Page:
World needs ‘rapid, far-reaching’ climate measures
At current rates global temperatures will have risen by an average 1.5 degrees between 2030 and 2055, the United Nations Intergovernmental Panel on Climate Change (IPCC) warns.
Human activities are estimated to have already caused a one-degree rise above pre-industrial temperatures, today’s special report says.
Limiting global warming to 1.5 degrees will require “rapid, far-reaching and unprecedented changes” at all levels of society.
Man-made carbon dioxide emissions must fall by about 45% from 2010 levels by 2030 and reach “net zero” in about 2050.
“Every extra bit of warming matters, especially since warming of 1.5 degrees or higher increases the risk associated with long-lasting or irreversible changes such as the loss of some ecosystems,” IPCC Working Group II Co-Chairman Hans-Otto Portner said.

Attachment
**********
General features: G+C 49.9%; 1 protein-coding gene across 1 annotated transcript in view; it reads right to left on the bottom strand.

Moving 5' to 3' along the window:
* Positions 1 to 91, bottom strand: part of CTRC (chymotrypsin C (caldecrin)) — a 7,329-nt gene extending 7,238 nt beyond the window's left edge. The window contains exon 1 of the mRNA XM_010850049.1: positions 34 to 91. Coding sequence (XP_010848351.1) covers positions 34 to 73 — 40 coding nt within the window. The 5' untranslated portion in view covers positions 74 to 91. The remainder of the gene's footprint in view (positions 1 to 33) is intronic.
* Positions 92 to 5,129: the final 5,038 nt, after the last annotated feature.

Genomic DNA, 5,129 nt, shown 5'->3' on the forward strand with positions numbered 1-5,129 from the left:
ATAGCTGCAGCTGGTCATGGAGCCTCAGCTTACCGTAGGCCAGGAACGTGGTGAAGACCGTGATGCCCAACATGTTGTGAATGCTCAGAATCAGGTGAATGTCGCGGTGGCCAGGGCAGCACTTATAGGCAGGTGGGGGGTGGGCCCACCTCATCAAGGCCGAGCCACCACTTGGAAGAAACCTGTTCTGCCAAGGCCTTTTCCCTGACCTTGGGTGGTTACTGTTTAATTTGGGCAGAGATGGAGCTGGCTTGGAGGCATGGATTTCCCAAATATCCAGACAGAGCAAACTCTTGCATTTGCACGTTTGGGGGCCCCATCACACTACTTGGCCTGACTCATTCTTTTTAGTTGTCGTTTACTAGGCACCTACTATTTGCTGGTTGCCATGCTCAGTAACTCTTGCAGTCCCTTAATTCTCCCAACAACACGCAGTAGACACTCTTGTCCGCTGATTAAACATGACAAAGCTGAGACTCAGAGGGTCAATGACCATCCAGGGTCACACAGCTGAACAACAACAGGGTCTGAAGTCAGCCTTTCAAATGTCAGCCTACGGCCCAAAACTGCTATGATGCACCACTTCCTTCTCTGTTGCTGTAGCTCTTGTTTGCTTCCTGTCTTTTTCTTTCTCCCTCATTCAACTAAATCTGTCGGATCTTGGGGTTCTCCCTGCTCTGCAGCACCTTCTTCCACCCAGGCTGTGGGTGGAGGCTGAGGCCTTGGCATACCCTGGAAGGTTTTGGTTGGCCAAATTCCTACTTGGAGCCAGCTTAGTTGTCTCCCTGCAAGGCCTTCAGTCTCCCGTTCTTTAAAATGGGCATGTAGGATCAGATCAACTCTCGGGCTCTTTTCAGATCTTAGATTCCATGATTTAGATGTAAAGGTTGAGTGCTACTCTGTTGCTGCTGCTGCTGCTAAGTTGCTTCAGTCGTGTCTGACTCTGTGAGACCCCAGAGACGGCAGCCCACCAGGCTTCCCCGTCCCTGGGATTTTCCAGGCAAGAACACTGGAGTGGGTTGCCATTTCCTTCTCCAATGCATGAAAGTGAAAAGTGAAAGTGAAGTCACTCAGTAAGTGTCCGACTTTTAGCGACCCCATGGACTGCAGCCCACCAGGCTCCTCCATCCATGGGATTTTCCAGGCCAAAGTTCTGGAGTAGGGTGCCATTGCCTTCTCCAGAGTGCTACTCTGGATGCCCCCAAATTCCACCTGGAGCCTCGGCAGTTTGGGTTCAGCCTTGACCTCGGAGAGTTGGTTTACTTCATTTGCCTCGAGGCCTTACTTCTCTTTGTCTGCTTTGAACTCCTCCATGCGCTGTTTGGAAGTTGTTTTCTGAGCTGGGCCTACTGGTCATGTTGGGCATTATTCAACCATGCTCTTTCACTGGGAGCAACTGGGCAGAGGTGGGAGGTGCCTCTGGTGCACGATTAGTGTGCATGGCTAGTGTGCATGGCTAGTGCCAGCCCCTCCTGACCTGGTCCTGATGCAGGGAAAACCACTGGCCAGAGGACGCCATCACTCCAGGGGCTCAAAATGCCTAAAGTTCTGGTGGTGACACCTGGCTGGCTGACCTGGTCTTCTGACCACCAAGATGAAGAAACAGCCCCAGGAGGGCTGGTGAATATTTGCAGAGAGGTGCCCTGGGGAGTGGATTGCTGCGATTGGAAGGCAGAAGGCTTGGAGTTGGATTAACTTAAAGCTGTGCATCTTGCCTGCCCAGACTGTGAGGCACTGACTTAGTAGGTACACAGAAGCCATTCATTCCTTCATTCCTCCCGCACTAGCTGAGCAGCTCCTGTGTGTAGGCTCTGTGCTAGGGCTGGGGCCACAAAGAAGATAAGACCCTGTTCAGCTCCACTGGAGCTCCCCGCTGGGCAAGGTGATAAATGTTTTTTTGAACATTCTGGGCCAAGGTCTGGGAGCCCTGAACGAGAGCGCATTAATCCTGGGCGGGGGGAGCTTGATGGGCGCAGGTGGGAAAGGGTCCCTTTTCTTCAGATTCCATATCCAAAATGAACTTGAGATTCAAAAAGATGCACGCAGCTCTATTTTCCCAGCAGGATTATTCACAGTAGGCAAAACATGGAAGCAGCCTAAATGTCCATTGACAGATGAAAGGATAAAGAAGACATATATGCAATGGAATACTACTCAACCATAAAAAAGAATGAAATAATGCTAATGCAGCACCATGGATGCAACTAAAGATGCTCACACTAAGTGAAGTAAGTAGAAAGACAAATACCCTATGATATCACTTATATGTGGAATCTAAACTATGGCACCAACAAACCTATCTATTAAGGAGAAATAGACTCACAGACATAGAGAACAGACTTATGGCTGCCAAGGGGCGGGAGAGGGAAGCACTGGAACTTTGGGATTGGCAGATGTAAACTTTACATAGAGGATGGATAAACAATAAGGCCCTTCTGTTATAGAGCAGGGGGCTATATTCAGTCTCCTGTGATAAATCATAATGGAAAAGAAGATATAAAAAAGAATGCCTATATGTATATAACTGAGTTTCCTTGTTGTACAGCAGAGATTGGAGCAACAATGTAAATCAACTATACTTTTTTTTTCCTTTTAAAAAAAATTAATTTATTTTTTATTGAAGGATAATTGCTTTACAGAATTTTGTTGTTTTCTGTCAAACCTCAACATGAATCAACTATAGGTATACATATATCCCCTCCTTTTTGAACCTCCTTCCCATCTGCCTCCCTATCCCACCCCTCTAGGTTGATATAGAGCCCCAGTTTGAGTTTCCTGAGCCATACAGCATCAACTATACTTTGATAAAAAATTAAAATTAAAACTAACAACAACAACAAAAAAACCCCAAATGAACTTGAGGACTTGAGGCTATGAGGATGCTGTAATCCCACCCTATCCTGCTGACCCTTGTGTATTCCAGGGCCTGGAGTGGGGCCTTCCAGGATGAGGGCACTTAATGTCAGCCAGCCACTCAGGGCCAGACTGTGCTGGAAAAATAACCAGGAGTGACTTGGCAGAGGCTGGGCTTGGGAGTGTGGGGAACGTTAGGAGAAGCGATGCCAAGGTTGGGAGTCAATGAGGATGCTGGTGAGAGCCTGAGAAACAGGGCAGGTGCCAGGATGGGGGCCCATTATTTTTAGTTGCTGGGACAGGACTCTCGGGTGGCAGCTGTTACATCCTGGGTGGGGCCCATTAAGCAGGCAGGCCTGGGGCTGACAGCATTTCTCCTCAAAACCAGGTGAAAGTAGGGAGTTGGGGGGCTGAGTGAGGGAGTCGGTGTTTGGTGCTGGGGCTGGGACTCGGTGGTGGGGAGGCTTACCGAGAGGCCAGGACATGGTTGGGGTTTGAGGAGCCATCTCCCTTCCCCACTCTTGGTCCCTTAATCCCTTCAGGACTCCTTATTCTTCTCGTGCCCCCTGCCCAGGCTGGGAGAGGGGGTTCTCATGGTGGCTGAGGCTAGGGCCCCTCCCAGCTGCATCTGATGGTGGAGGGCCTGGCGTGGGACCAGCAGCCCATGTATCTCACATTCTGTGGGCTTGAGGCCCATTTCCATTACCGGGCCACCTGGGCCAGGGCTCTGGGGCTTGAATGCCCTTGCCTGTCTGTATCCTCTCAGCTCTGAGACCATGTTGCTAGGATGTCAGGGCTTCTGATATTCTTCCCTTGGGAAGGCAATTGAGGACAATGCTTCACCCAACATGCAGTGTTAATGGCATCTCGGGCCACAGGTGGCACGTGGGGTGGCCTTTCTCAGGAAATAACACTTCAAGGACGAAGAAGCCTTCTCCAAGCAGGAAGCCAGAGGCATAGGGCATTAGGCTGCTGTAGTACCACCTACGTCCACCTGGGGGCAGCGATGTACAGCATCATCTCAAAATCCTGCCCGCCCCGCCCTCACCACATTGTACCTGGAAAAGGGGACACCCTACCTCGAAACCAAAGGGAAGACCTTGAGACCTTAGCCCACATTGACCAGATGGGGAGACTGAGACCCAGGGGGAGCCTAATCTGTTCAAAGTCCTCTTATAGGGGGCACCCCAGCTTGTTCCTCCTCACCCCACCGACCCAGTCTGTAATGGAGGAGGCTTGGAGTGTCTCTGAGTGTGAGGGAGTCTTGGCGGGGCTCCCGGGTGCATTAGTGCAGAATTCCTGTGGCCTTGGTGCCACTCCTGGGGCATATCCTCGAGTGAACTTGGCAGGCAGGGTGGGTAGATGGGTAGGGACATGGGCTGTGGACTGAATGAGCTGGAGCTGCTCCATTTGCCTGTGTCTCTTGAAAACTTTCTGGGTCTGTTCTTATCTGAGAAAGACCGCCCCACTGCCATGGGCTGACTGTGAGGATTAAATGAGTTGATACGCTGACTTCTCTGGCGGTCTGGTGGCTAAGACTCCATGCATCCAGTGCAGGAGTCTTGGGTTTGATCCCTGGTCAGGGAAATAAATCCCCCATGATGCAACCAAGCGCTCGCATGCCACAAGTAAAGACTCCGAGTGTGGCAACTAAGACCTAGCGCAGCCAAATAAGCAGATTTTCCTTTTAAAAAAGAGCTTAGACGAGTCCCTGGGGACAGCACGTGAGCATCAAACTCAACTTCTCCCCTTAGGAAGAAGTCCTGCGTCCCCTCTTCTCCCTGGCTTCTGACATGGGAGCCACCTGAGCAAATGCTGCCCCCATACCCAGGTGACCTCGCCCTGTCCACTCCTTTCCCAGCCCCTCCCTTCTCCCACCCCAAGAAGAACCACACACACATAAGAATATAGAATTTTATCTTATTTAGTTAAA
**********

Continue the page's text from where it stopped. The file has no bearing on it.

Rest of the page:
The global sea level rise would be 10cm lower under a 1.5-degree warming scenario compared with two degrees or higher, the UN says.
Coral reefs, including the Great Barrier Reef, would decline by 70-90% as opposed to a 99% chance of elimination at two degrees.
The special report was prepared at the request of signatories to the 2015 Paris Agreement.